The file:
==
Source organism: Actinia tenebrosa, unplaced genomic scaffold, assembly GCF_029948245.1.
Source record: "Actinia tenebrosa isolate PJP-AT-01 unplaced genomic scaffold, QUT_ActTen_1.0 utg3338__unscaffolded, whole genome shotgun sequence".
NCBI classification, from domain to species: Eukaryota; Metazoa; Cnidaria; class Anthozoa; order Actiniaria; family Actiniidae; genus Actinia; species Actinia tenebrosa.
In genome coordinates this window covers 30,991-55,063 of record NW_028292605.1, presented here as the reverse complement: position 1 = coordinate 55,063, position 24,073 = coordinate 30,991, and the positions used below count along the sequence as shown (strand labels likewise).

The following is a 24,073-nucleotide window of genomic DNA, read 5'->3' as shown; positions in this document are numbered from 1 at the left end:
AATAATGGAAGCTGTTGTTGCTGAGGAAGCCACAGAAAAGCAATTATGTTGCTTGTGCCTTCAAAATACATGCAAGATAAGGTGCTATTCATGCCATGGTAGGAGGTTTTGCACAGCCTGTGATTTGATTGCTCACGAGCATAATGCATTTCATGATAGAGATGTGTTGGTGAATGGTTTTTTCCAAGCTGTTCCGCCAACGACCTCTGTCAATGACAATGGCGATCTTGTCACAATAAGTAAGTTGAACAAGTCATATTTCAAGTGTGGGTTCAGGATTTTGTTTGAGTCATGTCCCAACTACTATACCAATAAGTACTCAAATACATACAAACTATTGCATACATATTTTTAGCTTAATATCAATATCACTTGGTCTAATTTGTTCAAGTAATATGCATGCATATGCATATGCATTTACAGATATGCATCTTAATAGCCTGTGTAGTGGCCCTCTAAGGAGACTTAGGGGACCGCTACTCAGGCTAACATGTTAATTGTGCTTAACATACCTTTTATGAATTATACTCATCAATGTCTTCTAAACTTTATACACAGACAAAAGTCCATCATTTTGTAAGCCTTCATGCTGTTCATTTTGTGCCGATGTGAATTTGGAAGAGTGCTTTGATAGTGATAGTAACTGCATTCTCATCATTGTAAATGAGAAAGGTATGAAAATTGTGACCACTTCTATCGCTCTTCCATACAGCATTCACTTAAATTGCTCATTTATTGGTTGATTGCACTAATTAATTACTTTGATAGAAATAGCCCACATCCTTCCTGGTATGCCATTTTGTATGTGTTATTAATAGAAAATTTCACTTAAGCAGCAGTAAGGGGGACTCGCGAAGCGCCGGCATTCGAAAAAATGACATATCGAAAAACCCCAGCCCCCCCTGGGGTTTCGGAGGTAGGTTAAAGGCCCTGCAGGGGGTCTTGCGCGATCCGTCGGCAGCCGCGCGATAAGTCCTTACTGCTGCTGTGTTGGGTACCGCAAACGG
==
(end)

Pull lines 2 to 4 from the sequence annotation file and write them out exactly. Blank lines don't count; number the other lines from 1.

Source record: "Actinia tenebrosa isolate PJP-AT-01 unplaced genomic scaffold, QUT_ActTen_1.0 utg3338__unscaffolded, whole genome shotgun sequence".
NCBI classification, from domain to species: Eukaryota; Metazoa; Cnidaria; class Anthozoa; order Actiniaria; family Actiniidae; genus Actinia; species Actinia tenebrosa.
In genome coordinates this window covers 30,991-55,063 of record NW_028292605.1, presented here as the reverse complement: position 1 = coordinate 55,063, position 24,073 = coordinate 30,991, and the positions used below count along the sequence as shown (strand labels likewise).